Ever Think About Letting Someone Hypnotize the Stress Out of You?

Experts say that hypnosis can put an end to your constant worry and stress

If anxiety plays a big role in your life, you may want to consider putting down the valium and making an appointment with a hypnotist.

According to a reported published by The British Psychological Society, hypnosis therapy may have the ability to significantly reduce general anxiety, tension and stress. FOXNews.com spoke with psychologist and certified hypnotherapist Marty Lerman, Ph.D., author of Mindshift, who told the site, "Improvements from hypnosis can be as specific as eliminating erectile dysfunction or premature ejaculation, remaining committed to a workout plan, delivering a dynamic sales presentation—or as broad as improving motivation and increasing confidence."  

So what exactly is hypnosis? The American Society of Clinical Hypnosis defines this practice as “a state of inner absorption, concentration and focused attention,” and states that it can be used “to better understand underlying motivations or identify whether past events or experiences are associated with causing a problem.”  

When most of us hear the word hypnosis, we probably imagine someone saying, “You are getting very sleepy,” while swinging an old-fashioned pocket watch on a chain in front of another person, who will shortly be given instructions to bark like a dog. We might also assume the hypnotized person is completely out of it.

Not quite, say experts at Penn State University. For one thing, hypnosis is usually induced by verbal guidance — sans pocket watch. And the patient is in a hyper-attentive, hyper-responsive mental state, meaning the mind is relaxed yet wide open. "This doesn't mean you become a submissive robot when hypnotized," explained Penn State psychology professor William Ray. “Studies have shown us that good hypnotic subjects are active problem solvers.”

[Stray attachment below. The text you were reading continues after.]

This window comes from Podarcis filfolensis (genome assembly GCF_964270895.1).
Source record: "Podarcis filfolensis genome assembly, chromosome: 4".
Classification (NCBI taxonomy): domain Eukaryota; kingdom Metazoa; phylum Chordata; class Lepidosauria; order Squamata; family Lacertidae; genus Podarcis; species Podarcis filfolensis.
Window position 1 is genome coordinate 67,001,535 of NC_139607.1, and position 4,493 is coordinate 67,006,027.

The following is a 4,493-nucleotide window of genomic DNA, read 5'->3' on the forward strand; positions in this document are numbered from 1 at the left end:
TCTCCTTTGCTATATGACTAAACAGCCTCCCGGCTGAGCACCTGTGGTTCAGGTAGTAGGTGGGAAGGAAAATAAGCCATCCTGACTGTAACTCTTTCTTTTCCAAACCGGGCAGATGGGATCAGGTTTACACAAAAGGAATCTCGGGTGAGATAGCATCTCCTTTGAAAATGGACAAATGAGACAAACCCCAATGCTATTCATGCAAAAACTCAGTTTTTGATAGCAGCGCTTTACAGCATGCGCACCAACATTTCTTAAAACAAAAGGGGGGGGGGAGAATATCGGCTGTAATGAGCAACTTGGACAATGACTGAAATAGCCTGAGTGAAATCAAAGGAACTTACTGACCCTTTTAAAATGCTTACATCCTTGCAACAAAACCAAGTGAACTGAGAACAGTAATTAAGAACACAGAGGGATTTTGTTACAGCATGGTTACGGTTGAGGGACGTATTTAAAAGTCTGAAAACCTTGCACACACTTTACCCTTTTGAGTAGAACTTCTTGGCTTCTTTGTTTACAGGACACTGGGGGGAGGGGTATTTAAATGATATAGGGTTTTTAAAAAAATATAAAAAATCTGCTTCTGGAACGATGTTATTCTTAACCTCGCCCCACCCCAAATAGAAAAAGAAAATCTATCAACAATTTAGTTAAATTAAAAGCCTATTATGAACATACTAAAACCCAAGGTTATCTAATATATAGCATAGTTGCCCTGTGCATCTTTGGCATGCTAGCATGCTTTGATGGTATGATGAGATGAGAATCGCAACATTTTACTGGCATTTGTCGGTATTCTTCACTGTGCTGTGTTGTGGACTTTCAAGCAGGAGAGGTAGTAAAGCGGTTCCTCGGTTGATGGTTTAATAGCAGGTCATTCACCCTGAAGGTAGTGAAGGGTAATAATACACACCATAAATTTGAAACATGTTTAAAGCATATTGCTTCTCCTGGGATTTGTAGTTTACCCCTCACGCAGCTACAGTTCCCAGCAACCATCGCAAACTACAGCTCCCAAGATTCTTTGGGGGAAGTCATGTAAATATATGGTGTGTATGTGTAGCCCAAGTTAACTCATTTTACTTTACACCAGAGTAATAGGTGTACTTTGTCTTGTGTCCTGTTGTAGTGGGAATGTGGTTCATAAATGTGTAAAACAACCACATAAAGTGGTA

He also stated that most us have experienced a hypnotic trance in our everyday lives, comparing the feeling to being totally engrossed in a book, movie or TV show, losing all track of time and not hearing someone who’s been shouting your name for minutes. Yeah, I think we’ve all been there.

If you’re considering this form of treatment, here’s another factor to consider: Unlike pharmaceuticals, you won’t find a laundry list of potential side effects.

There’s no doubt about it — our mind can control our body. So if the mind seems to be holding onto something, which in turn is causing the body to react in a negative way, it might be worth our time to take an induced trip down memory lane and identify the problem — which then puts us in control of letting it go.

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